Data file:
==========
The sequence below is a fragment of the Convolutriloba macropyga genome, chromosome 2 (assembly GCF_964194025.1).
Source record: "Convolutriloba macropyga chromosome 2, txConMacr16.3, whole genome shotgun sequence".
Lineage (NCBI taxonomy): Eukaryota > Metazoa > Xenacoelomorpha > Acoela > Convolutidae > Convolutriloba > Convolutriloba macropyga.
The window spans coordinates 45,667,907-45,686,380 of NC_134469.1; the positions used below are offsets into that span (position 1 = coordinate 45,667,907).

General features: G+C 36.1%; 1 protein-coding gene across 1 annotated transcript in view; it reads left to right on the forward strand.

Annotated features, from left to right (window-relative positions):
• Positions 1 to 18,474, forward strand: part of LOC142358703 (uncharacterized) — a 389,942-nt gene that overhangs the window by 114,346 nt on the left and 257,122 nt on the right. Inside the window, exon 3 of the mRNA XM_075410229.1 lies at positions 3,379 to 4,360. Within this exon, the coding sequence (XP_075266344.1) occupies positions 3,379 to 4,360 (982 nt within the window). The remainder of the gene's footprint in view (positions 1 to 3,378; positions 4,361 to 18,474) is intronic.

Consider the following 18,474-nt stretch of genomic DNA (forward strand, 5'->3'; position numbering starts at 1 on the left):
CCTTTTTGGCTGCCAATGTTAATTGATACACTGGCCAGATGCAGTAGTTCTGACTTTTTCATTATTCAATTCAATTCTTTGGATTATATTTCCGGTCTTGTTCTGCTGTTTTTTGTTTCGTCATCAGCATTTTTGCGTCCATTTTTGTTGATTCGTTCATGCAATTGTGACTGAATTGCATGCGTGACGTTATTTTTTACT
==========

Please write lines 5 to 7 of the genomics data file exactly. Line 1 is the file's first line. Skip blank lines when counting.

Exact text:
General features: G+C 36.1%; 1 protein-coding gene across 1 annotated transcript in view; it reads left to right on the forward strand.

Annotated features, from left to right (window-relative positions):
• Positions 1 to 18,474, forward strand: part of LOC142358703 (uncharacterized) — a 389,942-nt gene that overhangs the window by 114,346 nt on the left and 257,122 nt on the right. Inside the window, exon 3 of the mRNA XM_075410229.1 lies at positions 3,379 to 4,360. Within this exon, the coding sequence (XP_075266344.1) occupies positions 3,379 to 4,360 (982 nt within the window). The remainder of the gene's footprint in view (positions 1 to 3,378; positions 4,361 to 18,474) is intronic.